• These logs do not replace the need for annual chimney inspections and cleanings.
  • Burning these logs can increase the risk of a chimney fire if used too often or in combination with other fuels such as coal or wood pellets.
  • The use of these logs can lead to an accumulation of ash in the flue, which can cause dangerous blockages and reduce ventilation.
  • Self-cleaning logs may also emit hazardous fumes and gases, so it’s important to make sure the room is properly ventilated when burning them.
  • Some brands of self-cleaning logs may contain additives that are potentially hazardous to our health and the environment.

The Bottom Line

Creosote self-cleaning logs can be helpful in reducing creosote buildup, butdirty chimney they should be used in moderation and only as a supplement to regular chimney inspections and cleanings. It’s also important to read the directions carefully before using self-cleaning logs and make sure the room is properly ventilated during burning.

Ultimately, the decision to use these logs or not should be based on personal preference and needs. However, it’s important to remember that these are just one tool for helping keep a chimney clean and safe—annual inspections and cleanings by a certified professional should never be replaced or neglected.

Better Ways to Remove Creosote

The best way to remove built-up creosote from a chimney is still a professional cleaning. Certified technicians have the tools and experience necessary to safely remove creosote and other debris from a chimney while also inspecting it for any potential problems or hazards. Additionally, regular inspections can help ensure that the firebox and flue are in good condition and that the chimney is properly ventilated.

Preventing Creosote Buildup

In addition to regular inspections and cleanings, there are a few other ways to prevent creosote buildup in a chimney.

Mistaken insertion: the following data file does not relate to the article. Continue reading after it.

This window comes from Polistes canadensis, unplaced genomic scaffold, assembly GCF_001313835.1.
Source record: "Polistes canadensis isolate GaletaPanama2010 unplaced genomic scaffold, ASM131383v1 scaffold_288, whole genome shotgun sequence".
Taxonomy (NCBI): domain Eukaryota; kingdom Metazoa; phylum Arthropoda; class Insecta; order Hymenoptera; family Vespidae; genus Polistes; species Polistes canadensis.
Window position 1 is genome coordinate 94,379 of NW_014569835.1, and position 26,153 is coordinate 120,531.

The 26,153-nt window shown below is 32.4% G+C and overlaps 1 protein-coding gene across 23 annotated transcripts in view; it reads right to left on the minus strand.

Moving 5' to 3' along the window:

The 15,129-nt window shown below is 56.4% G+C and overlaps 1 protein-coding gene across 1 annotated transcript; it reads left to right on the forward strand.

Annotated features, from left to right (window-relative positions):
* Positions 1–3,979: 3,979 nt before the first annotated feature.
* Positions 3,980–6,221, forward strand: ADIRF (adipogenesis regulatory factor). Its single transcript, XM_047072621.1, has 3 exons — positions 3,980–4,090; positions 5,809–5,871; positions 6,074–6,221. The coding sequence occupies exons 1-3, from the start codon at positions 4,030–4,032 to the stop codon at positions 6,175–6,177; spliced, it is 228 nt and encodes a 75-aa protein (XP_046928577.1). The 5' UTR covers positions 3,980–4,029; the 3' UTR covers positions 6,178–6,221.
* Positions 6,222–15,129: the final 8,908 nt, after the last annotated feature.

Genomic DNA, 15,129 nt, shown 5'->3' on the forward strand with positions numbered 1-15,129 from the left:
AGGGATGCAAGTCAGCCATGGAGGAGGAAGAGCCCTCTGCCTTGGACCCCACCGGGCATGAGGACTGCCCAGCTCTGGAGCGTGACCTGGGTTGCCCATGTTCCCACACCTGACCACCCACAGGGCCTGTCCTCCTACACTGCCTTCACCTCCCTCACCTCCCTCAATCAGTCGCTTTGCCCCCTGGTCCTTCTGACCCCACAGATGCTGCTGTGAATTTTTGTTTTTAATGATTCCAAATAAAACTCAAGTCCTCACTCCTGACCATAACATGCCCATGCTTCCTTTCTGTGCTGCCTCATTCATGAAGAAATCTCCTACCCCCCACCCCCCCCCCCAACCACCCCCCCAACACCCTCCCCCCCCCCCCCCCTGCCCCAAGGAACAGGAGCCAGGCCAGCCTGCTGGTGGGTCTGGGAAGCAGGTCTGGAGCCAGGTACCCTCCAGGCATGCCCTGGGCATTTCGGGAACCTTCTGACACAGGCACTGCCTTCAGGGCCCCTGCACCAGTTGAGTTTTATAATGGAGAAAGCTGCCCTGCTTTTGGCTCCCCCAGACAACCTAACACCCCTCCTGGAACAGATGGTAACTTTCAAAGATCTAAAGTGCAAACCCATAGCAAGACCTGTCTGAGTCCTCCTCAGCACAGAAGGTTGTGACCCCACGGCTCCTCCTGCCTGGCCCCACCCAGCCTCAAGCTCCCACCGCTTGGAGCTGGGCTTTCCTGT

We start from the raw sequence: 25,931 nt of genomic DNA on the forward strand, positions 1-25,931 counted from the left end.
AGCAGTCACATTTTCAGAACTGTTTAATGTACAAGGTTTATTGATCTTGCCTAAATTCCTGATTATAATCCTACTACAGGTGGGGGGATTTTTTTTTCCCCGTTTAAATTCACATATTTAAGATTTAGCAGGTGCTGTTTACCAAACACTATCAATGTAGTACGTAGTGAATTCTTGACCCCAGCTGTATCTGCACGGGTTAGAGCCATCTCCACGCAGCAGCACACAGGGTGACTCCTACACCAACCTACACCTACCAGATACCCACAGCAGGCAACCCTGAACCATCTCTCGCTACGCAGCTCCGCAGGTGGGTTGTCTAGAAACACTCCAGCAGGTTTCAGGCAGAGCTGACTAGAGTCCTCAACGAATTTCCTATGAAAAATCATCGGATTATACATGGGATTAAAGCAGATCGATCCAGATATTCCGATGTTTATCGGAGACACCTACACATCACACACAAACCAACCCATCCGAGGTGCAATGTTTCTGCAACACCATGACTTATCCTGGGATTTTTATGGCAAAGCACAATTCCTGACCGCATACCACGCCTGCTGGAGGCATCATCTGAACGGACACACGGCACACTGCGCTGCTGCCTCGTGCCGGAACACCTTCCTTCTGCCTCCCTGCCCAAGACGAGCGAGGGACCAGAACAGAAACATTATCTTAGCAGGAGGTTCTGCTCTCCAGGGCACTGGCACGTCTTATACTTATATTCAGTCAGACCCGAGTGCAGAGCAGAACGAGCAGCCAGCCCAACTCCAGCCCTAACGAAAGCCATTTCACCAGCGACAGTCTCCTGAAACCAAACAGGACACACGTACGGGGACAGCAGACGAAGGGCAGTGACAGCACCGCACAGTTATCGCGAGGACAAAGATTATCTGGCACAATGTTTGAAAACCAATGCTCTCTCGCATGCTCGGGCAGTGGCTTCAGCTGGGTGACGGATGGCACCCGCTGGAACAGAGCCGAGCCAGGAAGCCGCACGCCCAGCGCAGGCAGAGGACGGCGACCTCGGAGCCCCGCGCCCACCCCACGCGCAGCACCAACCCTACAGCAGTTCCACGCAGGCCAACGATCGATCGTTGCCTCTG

1. Burning only dry, seasoned wood is one of the best ways to reduce creosote formation, as unseasoned or green wood can create more smoke and cause it to stick to the walls of the chimney.
  2. Burning smaller fires can help prevent creosote buildup as well.
  3. Finally, keeping the damper open and fully extended when lighting a fire can also help reduce smoke and the resulting creosote formation.

Preventing Chimney Fires

Chimney fires are a serious threat and can be caused by built-up creosote, but there are also other factors that increase the risk.

  1. Make sure never to burn any type of flammable materials in the fireplace, such as cardboard boxes or wrapping paper.
  2. Avoid burning items like pine cones or Christmas trees that can cause sparks to fly up the chimney and ignite any built-up creosote or debris.
  3. Finally, keep the fireplace clean and clear of any debris or combustible materials that could catch fire.
  4. Taking these precautions can help reduce the risk of a chimney fire and keep the home safe.

As professional chimney sweeps, we don’t mess around with creosote buildup and take extra care to make sure our chimneys are safe and up to code. If in need of an inspection or cleaning, give us a call today! We’re always happy to help.

In conclusion, creosote self-cleaning logs can be helpful in reducing the build-up of creosote, but they should not be used as a replacement for professional cleaning. For best results, all chimneys should be inspected annually and cleaned when necessary by certified technicians.

 

What is the Best Wood to Burn in a Fireplace? To Burn or Not to Burn

What is the best wood to burn in a fireplace?

Burning wood in a fireplace is an enjoyable and cozy experience, especially during the holidays. However, some wood is better to burn than others, and for a good reason. To ensure safety, as well as the safety of family and neighbors, it’s important to familiarize oneself with what types of wood are best for burning in the Bay Area.

The density and moisture of wood all play a role in how hot and how long it will burn. The best woods will burn efficiently, leaving the fireplace or stove clean. On the other hand, some types of wood barely burn at all and just fill the home with smoke instead.

Hardwood V.S. Softwood: What’s the Difference?

Some people think hardwood is stronger than softwood because of its name, but this isn’t always the case. In fact, some types of softwoods are actually harder than hardwoods. So what’s the difference between these two kinds of wood, and which is the best for burning?